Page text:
Teaching machines how to find new materials

Machine learning is a technique that was developed in the field of computer science, but is meanwhile rapidly spreading for applications in many other disciplines. Originally intended as a tool for pattern recognition, machine learning algorithms can be taught to extract trends in large data-sets, which can then be used to make accurate predictions beyond the training data. Artificial neural networks are a class of such algorithms, which are inspired by biological brains consisting of interconnected neurons. These neural networks are extremely flexible and can be adapted to model various complex problems.

In a collaboration with Prof. Ghasemi at the Institute for Advanced Studies in Basic Sciences, we have recently been developing artificial neural networks to model interatomic potentials by feeding them data from highly accurate and computationally demanding quantum mechanical calculations of molecular and crystalline structures. Once a neural network has “seen” a sufficient amount of such structures, it can make predictions on its own without knowing anything about physics or chemistry, at a fraction of the computational cost of quantum mechanical methods. However, until recently, such neural network potentials suffered from a major drawback: although they give excellent results for systems with chemical environments comparable to those in the training set, they fail to describe structures dissimilar to any training data.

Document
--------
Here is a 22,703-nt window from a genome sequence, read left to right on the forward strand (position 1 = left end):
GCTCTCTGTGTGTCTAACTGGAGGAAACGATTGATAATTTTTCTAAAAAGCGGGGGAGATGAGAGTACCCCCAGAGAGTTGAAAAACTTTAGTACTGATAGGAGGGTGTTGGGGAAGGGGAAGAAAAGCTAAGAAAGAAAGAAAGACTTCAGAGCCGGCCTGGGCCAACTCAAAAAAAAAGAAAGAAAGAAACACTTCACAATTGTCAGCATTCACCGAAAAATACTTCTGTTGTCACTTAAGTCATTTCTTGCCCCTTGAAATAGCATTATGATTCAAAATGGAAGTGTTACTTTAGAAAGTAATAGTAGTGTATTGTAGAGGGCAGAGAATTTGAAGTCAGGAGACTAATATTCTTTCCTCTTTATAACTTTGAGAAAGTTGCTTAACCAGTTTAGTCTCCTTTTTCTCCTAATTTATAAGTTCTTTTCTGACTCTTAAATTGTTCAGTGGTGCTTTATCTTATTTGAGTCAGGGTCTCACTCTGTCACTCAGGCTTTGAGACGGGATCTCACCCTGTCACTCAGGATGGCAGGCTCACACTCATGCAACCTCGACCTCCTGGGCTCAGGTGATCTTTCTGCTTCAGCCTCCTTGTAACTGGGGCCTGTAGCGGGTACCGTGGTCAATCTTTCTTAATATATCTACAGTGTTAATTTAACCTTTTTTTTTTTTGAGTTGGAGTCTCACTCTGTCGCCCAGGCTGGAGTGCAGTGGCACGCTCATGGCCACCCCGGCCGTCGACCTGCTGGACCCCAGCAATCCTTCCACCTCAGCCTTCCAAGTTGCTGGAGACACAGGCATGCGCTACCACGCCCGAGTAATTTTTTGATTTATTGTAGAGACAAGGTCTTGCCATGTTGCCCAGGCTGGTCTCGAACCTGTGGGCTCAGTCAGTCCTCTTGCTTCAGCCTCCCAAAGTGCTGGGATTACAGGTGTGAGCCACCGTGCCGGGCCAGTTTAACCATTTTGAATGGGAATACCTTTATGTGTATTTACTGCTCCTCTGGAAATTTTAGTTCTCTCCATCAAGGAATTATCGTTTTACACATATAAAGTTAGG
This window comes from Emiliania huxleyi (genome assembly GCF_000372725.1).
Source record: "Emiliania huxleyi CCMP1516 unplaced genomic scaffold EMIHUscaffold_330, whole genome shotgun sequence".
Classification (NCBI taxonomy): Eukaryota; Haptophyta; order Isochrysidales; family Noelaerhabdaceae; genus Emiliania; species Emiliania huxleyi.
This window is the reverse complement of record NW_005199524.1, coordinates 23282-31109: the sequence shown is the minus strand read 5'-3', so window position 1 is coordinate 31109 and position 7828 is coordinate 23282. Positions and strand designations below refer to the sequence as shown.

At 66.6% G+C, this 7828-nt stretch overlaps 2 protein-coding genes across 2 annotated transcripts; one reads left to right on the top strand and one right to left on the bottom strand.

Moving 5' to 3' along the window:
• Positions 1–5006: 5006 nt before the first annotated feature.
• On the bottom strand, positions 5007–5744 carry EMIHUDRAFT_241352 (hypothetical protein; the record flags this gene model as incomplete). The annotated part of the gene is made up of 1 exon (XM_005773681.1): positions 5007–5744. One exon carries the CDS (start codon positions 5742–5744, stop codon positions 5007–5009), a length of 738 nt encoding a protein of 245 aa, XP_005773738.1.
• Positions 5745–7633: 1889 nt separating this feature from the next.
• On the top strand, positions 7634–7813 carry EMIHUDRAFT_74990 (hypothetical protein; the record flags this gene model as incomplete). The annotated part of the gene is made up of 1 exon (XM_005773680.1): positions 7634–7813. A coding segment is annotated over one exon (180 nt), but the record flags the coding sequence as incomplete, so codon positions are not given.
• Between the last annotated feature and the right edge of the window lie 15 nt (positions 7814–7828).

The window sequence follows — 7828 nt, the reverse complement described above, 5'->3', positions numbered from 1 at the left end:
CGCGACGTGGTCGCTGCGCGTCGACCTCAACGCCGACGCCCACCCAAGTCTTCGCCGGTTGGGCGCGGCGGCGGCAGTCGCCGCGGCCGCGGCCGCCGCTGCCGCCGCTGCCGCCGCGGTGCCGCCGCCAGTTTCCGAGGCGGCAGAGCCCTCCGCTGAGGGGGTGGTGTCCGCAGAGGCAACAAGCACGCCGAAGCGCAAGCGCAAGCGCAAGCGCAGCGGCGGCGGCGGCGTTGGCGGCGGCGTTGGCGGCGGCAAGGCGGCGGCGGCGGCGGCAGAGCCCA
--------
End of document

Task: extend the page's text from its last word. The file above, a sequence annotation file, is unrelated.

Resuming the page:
With the charge equilibration via neural network technique (CENT) we were able to alleviate these drawbacks. Using only training data from small molecules, the CENT potential can correctly predict the energies of crystals, surfaces, and many more. We recently used this potential in combination with the minima hopping structure prediction method to investigate oxide materials. On one hand, we studied small clusters and low-density phases of ZnO and predicted a plethora of metastable materials with potential use in energy applications. On the other hand, we developed a new algorithm to explore the structures of 2-dimensional materials and used it together with CENT to screen the configurational space of TiO2. Our calculations showed that a nano sheet with hexagonal pores in a honeycomb lattice has the lowest energy among all possible 2-dimensional structures. According to our calculations, this new material has a band gap that can be tuned through defect engineering and is a promising material for photocatalytic water splitting.

The results of our most recent work are published in Physical Review B and in Chemistry of Materials.

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